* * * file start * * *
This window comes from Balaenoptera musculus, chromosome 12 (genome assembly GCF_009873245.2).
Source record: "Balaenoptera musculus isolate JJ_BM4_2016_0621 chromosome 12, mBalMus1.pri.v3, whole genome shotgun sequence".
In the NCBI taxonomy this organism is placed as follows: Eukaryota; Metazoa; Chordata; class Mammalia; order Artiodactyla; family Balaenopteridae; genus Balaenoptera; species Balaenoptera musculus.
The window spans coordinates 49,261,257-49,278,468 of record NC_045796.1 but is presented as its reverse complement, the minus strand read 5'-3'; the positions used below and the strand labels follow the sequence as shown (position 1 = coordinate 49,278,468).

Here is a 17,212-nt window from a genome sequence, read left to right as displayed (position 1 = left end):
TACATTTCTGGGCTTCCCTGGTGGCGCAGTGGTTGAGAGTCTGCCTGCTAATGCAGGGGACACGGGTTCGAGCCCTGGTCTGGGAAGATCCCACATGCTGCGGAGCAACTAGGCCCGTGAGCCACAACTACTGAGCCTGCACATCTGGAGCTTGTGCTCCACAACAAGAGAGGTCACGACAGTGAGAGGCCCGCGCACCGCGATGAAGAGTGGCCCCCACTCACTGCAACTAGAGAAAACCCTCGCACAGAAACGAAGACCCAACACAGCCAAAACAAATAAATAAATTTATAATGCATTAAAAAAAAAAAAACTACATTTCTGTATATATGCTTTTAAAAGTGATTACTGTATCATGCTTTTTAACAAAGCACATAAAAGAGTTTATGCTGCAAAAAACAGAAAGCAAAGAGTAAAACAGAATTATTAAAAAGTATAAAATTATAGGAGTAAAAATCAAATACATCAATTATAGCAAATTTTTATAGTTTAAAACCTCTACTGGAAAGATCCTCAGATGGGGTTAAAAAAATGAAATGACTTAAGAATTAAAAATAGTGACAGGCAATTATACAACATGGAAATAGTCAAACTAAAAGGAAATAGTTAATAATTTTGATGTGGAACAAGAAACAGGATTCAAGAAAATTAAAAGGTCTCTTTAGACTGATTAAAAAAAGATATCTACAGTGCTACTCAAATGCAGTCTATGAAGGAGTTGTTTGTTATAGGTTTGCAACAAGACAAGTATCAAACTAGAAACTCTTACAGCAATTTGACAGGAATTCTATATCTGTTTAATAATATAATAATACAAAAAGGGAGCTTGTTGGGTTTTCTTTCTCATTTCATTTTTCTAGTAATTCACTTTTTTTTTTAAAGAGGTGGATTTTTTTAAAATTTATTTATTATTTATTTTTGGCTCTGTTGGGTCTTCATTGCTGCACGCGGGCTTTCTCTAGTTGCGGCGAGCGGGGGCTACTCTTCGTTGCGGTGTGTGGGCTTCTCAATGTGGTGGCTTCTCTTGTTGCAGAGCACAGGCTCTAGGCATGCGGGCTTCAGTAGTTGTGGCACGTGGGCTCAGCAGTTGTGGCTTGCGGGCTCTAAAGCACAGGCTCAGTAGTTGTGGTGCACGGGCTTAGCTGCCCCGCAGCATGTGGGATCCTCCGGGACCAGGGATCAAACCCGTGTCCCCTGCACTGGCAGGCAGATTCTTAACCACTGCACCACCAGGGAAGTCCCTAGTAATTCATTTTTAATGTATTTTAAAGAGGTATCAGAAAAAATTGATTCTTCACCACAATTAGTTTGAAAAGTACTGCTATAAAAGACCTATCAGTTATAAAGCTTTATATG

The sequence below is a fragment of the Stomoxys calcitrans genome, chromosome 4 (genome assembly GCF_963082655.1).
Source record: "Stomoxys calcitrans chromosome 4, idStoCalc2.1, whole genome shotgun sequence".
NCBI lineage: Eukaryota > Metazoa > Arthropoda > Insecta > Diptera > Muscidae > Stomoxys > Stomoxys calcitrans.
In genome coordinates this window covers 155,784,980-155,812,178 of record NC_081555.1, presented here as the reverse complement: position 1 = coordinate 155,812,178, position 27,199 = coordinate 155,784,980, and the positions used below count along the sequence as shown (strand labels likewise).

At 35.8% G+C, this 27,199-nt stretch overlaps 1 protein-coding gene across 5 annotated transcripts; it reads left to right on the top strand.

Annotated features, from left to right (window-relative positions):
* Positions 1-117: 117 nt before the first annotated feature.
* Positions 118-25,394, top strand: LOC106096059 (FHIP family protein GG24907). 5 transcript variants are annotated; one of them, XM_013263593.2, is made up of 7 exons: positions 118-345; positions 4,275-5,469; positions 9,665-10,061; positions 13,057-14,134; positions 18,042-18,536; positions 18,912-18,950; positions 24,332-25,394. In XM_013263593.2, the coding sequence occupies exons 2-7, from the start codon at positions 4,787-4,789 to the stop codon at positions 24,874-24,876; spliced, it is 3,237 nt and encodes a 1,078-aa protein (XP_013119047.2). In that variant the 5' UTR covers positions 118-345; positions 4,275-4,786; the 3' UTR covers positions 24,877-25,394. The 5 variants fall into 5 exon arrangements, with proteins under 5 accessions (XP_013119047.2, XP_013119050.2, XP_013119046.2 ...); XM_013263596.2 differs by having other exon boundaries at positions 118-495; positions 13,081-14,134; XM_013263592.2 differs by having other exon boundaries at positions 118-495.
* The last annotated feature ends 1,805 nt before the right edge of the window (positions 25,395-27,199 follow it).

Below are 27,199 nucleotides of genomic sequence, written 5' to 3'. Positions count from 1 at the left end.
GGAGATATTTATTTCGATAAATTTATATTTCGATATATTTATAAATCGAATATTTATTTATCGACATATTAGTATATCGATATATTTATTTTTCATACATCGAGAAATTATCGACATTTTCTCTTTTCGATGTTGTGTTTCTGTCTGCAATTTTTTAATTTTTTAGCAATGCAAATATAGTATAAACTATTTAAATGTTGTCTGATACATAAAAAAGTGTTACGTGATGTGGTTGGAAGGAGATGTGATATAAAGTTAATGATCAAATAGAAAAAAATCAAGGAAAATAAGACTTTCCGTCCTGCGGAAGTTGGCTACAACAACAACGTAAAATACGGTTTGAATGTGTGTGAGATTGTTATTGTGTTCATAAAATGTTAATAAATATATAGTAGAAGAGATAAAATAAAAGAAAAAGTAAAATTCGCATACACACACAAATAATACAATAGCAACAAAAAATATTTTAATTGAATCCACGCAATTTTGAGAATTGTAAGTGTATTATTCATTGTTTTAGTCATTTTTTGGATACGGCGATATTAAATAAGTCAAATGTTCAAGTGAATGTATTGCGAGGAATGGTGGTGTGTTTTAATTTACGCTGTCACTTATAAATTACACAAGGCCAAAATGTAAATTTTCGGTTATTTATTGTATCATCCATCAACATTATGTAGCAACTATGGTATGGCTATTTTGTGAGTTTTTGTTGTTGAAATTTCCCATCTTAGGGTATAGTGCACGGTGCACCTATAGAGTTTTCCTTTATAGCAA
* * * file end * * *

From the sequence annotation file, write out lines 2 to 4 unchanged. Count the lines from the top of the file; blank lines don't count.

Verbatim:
Source record: "Balaenoptera musculus isolate JJ_BM4_2016_0621 chromosome 12, mBalMus1.pri.v3, whole genome shotgun sequence".
In the NCBI taxonomy this organism is placed as follows: Eukaryota; Metazoa; Chordata; class Mammalia; order Artiodactyla; family Balaenopteridae; genus Balaenoptera; species Balaenoptera musculus.
The window spans coordinates 49,261,257-49,278,468 of record NC_045796.1 but is presented as its reverse complement, the minus strand read 5'-3'; the positions used below and the strand labels follow the sequence as shown (position 1 = coordinate 49,278,468).